Britain’s leading pubs, bars, and restaurant groups reported their fourth month of year-on-year growth in January 2023, up 10.9% on January 2022 and slightly ahead of the 10.1% inflation rate.

The latest Coffer CGA Business Tracker saw hospitality’s best January in three years, as pubs outperformed other sectors with like-for-like sales growth of 12.9% in January while restaurants were up 10.3%. However, sales in the bars segment were down 3.1%.

The tracker has now recorded year-on-year growth for four months in a row, albeit January trading benefits from comparisons with Omicron-related restrictions in early 2022 while higher inflation means sales continue to lag behind pre-pandemic levels in real terms.

Sales within the M25 rose 19.9% while venues outside the M25 saw sales 8.8% up, as the return of office workers and visitors continued to contribute to strong trading in London.

Karl Chessell, director - hospitality operators and food, EMEA at CGA by NielsenIQ, said: “These figures show consumers remain eager to eat and drink out despite the mounting pressure on disposable incomes. It’s particularly pleasing to see such a strong bounce back in London, where sales have been hit harder than in other cities by COVID disruption. Optimism for 2023 must be tempered by ongoing concerns about fragile consumer confidence and the debilitating inflation that businesses face in energy, food, labour and other key costs. But while hospitality faces challenges in the months ahead, it remains a dynamic sector with a bright long-term future.”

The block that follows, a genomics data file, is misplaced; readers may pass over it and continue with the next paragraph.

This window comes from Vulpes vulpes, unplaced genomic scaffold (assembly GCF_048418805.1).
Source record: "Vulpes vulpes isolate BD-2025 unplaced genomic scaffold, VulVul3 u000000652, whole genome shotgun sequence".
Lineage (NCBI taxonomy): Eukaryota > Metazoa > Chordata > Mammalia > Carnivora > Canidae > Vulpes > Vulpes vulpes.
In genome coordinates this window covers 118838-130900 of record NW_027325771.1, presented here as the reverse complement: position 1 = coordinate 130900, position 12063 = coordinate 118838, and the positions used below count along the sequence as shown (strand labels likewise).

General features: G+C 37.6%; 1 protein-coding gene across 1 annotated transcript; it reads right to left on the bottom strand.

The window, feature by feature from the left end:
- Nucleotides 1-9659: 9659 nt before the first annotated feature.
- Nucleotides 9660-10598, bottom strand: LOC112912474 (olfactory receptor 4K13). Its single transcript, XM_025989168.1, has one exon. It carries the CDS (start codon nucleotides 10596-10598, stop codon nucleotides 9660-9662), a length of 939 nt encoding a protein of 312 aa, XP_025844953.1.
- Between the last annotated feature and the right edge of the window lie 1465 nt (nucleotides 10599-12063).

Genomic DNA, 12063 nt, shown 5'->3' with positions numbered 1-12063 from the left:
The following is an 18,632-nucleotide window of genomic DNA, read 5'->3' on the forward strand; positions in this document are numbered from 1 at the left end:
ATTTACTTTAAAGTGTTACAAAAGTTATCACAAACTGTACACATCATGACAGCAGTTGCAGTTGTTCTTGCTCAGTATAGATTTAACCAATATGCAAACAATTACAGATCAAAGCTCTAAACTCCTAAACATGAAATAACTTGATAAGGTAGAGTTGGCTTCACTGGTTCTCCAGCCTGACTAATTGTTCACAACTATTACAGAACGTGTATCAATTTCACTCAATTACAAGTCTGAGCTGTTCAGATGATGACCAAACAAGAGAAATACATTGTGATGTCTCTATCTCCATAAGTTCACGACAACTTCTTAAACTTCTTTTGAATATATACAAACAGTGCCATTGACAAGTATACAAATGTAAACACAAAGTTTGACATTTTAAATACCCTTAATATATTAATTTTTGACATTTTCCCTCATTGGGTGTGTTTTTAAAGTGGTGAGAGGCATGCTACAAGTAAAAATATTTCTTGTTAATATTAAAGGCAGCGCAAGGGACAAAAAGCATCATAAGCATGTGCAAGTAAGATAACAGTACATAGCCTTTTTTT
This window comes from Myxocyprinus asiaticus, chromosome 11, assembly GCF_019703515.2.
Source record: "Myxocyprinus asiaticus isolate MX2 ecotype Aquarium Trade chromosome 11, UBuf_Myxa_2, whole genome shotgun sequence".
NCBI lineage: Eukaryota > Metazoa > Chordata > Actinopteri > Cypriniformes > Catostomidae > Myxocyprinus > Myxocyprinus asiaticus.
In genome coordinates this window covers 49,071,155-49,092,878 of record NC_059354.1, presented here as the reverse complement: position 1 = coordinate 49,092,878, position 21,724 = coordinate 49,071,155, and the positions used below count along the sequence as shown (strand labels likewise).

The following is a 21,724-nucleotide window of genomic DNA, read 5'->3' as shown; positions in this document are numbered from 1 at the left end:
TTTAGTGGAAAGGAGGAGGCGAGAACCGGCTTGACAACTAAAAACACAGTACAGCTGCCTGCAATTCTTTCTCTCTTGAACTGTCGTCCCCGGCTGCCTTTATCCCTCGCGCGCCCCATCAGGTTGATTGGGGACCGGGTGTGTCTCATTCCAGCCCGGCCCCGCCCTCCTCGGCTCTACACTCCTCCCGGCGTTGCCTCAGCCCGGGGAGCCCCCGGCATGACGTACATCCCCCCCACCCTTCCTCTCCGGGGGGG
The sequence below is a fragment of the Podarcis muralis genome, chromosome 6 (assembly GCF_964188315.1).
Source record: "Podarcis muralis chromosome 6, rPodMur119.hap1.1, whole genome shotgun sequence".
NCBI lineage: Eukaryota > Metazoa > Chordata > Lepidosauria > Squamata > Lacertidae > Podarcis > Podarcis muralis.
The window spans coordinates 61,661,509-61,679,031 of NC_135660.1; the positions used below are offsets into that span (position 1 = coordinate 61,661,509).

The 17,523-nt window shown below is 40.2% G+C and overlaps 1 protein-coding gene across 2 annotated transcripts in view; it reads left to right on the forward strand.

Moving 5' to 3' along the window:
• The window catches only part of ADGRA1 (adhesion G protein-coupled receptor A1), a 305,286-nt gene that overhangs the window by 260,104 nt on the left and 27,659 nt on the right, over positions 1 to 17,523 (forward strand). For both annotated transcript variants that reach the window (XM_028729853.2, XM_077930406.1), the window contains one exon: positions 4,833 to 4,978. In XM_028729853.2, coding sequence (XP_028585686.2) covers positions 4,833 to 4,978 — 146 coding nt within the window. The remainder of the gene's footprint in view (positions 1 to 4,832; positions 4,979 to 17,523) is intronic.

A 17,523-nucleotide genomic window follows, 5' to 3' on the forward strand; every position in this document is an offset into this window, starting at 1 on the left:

Mark Sheehan, managing director at Coffer Corporate Leisure, said: “These numbers are despite train strikes hitting trade severely. Consumers and workers have worked around strikes and trade is shown resilience. Like-for-likes are still difficult, but consumers continue to return to eating and drinking out despite economic pressures.”

Paul Newman, head of leisure and hospitality at RSM UK, said: “After 15 consecutive months of like-for-like sales growth failing to beat inflation, these results represent a significant turning point for the sector even if the comparative period was somewhat subdued due to omicron concerns. This growth underscores the resourcefulness of operators to adapt their January offering to cater to the increasingly popular Veganuary and Dry January campaigns, whilst managing the well-versed cost pressures that the sector is facing. These results will be a welcome confidence booster to an industry that has been in desperate need of some good news and will hopefully herald the start of a sustained period of stronger trading.”